How to Manage an Eating Disorder During the Holidays
When you’re in recovery from an eating disorder, the holiday season may be less than thrilling especially when there is a tremendous focus on food. For those suffering from eating disorders, the holidays often become a time to “just get through.”
Learn how to take power back from the eating disorder by planning ahead for your holiday celebrations because you deserve peace from beyond the plate.
If you are in treatment it will be helpful to dedicate sessions with therapists and dietitians etc to plan in advance what to eat. It may be a good idea to bring a relative to the sessions with you and to practise the meal in advance. If you know that being around certain foods will be difficult for you or that there may be other triggering situations, work with members of your support team to determine how you will address each stressor.
Part of preparing in advance for holiday parties and dining is to set healthy boundaries with friends and family. For example, if a popular topic of discussion at your holiday get-togethers is diet- or weight-related, know how you will redirect the conversation. You may ask your therapist or other support people to role-play this with you, so you have the confidence to advocate for yourself. One helpful trick is to ask those who continue these conversations about their own lives and derail their diet/weight talk.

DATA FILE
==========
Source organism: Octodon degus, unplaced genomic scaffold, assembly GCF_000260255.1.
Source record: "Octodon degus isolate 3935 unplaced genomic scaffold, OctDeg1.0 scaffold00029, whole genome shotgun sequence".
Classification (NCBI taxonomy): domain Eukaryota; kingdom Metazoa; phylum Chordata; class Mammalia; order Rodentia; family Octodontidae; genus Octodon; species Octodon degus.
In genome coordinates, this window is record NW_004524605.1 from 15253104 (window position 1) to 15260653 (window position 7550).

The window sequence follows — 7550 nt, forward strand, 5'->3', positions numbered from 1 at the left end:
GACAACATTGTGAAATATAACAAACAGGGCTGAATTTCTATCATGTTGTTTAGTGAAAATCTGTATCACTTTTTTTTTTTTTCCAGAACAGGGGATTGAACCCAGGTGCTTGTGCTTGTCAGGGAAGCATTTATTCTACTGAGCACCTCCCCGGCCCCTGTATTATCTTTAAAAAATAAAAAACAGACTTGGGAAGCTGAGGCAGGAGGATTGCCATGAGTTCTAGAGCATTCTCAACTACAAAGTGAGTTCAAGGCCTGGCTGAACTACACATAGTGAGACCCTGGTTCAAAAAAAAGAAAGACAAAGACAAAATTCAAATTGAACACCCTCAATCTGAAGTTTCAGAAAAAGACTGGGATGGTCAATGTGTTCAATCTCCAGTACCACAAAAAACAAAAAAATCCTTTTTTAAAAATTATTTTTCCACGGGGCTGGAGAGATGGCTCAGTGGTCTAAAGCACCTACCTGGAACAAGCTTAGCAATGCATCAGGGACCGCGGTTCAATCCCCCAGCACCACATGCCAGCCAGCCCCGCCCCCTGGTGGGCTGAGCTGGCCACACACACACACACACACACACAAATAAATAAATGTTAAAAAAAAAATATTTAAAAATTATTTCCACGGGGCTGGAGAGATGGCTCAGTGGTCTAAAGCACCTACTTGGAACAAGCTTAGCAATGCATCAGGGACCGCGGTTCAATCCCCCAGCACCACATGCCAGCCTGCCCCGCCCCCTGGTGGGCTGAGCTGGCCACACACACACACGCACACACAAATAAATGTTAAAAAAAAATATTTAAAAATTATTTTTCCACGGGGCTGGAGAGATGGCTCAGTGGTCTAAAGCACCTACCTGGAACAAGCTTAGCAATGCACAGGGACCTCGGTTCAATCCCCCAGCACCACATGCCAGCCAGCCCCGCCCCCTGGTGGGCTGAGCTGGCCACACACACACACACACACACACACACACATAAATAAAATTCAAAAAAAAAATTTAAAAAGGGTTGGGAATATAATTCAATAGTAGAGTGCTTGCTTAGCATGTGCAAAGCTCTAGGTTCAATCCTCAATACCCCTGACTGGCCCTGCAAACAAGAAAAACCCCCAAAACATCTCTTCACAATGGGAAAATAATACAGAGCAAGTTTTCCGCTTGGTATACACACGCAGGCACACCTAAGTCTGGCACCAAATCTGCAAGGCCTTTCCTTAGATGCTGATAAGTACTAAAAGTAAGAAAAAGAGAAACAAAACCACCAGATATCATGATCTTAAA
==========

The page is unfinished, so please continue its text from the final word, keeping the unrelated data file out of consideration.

Give Yourself A Break
Once you have finished your plate, put down your fork and knife and tell yourself you are “done” until the next meal. Sit at the dining table for only one meal and one hour. Different things work for different people, but it’s a good idea to think of some things that may help you relax away from the hustle and bustle of the main event. You could head outside for some fresh air, watch TV, read a favourite book, or even volunteer to do the washing up!
Shift the Focus
During the first hour after a meal you are extremely vulnerable. Plan ahead to fill that time. If food can feel overwhelming, find another aspect of the occasion that’s meaningful and enjoyable for you. Practice engaging with others, using your prepared conversation topics, activities, and intent of listening carefully. You might set a goal to learn two new things about everyone you speak to. You can even see whether you can invent some new traditions that aren’t related to food. Ultimately, reflect on what the holidays mean to you.
Take Home a Doggy Bag
If you wish you ate other things that were not on your plate during mealtime, ask for a doggy bag! Save it for your next allocated snack and/or meal. Do this by reminding yourself that you don’t have to eat everything because it will be there for you to enjoy later, when your body can use it for nourishment and enjoy it.
One of the most important things you can do during the holiday season is to practise self-care. What will make you feel the most grounded and the least triggered? Self-care looks different for everyone. It should mean being flexible and allowing yourself to do what you need to do when you need to do it. The practice of self-care also means being compassionate and forgiving with yourself. Give yourself grace, eliminate negative self-talk, focus on reconnecting with others, or rediscover activities you enjoyed before the eating disorder.
If you or your loved one is struggling with an eating disorder, we encourage you to please speak with a healthcare provider. Click here to access treatment and support.